Antoine Coypel, detail from the ceiling of the Royal Chapel, Versailles, 1716
"Le dessein elegant de l'antique sculpture, Joint aux effets naifs que fournit la nature" - Antoine Coypel
The above quotation was brought to my attention by Susanna Caviglia in her essay "Roccoco Classicisms" that accompanied the 2017 "Classicisms" exhibit at the Smart Museum. ( I discuss that exhibit here )
As the catalog pointed out, "Classical art" deserves scare quotes because it has been far from a singularity. The term itself did not appear until after 1810 - a century after Coypel had died.
But since I use it prescriptively , that is exactly how I would define the profession of Classical art. Like any language, it stands upon a foundation of tradition. But in a way unique to the Greco-Roman-Western European tradition, it attempts to naively engage with nature.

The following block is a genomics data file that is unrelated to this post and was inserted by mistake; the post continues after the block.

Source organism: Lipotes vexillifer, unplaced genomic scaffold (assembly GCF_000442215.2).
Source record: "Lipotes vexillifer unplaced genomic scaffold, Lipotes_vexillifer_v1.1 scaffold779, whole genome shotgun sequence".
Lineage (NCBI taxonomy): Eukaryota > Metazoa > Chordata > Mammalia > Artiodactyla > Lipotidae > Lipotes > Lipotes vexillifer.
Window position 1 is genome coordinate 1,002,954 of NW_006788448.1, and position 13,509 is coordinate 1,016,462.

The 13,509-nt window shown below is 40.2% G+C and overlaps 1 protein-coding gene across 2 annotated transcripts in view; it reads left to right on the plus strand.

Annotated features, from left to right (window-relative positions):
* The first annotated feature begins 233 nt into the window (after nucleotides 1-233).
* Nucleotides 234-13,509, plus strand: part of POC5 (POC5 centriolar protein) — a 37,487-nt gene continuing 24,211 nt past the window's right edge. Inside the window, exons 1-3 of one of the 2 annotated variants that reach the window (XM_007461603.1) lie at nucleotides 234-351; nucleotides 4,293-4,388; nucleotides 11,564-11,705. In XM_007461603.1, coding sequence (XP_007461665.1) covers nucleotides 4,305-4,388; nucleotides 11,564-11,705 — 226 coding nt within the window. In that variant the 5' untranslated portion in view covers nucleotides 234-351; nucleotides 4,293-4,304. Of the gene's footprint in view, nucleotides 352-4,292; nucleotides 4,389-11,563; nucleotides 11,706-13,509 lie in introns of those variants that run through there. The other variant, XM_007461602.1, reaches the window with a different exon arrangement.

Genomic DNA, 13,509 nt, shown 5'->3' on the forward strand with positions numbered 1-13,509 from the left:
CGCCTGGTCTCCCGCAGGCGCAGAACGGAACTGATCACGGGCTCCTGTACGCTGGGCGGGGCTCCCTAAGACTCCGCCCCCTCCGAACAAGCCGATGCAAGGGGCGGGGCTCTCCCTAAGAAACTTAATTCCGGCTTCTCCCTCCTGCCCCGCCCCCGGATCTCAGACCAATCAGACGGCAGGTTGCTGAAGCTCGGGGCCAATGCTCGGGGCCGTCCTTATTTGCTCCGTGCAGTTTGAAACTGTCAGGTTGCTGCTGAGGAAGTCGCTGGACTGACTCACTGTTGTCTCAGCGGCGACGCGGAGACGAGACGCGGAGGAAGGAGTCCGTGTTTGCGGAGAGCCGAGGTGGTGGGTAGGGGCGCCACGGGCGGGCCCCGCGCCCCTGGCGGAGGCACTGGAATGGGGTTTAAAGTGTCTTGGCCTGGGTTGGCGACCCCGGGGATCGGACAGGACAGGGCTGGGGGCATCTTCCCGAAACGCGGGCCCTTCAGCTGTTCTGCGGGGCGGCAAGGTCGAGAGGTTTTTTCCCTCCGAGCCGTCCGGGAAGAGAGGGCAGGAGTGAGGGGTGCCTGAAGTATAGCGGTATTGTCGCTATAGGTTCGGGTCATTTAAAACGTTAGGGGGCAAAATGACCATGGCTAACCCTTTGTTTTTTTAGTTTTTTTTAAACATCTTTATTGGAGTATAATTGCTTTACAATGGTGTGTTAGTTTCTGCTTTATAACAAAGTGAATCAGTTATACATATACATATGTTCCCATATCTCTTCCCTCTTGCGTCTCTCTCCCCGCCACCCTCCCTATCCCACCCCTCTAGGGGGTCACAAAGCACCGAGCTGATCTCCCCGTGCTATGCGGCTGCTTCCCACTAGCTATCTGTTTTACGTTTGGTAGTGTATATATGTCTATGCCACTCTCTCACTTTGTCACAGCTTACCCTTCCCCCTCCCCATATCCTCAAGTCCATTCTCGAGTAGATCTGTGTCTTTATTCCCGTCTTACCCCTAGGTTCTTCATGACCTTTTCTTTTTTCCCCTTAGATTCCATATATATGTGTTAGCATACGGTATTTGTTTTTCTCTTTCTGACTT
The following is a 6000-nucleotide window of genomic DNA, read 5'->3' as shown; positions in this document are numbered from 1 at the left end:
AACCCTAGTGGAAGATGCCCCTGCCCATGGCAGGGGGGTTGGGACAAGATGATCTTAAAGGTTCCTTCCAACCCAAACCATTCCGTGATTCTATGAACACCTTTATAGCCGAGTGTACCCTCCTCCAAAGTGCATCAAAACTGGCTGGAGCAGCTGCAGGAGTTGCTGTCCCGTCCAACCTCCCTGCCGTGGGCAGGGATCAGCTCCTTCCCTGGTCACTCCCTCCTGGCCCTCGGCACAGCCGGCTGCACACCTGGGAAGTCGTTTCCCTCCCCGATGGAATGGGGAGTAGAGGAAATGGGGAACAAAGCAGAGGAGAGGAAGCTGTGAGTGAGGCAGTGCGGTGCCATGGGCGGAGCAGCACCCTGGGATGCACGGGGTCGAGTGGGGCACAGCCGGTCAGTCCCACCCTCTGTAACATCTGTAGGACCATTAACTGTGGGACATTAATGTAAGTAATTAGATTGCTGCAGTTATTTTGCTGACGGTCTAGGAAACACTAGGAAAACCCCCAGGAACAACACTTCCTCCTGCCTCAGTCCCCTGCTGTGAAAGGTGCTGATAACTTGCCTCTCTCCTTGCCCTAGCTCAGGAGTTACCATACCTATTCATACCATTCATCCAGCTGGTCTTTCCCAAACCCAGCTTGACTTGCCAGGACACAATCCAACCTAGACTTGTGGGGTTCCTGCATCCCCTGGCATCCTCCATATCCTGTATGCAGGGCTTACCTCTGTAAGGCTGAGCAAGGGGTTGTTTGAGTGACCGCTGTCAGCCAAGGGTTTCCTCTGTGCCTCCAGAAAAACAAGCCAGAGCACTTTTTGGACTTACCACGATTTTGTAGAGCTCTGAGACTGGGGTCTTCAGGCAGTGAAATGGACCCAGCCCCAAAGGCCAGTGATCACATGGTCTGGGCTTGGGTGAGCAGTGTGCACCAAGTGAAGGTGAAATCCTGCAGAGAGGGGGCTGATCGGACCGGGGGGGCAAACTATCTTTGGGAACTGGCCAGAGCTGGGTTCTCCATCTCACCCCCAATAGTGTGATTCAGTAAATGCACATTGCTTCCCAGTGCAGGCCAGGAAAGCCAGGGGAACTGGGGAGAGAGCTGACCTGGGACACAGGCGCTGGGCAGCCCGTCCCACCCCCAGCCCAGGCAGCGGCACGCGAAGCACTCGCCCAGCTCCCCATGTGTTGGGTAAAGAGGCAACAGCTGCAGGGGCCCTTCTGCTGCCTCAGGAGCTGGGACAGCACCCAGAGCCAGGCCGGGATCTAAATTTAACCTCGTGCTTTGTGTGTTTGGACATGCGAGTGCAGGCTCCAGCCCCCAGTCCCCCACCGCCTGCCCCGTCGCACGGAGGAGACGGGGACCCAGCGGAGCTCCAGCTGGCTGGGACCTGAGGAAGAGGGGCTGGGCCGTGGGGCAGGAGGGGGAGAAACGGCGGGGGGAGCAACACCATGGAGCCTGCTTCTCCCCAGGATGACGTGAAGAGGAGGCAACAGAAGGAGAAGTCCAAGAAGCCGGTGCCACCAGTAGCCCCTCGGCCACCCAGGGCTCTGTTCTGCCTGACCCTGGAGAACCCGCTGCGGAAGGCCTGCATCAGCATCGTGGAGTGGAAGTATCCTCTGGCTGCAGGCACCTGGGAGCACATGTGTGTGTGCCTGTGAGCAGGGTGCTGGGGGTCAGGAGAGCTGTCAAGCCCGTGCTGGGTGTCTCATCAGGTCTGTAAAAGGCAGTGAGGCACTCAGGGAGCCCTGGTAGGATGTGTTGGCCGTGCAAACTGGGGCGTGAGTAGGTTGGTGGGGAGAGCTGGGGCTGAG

In the visual arts -- that engagement is called life drawing.
In the same catalog, Rebecca Zorach offers a similar formulation: "In Vasari's account of the relationship between Masaccio and Masolino working on the Brancacci Chapel, or the competition of Brunelleschi and Ghiberti over the Florentine Baptistery doors, the classical constitutes itself as a matter of volumetric and ordered
forms freely inspired by Greco-roman sculpture yet naturalistically animated" (note: Vasari wrote that Masaccio "gave a beginning to beautiful attitudes, movements, liveliness, and vivacity, and to a certain relief truly characteristic and natural; which no painter up to his time had ever done")
I admire the detail shown at the top of this post - but unfortunately, Coypel (1661-1722) cannot survive comparison with his incredible contemporary, Giovanni Battista Tiepolo (1696-1970). Online, most of Coypel's work looks like it was done by a Disney cartoonist.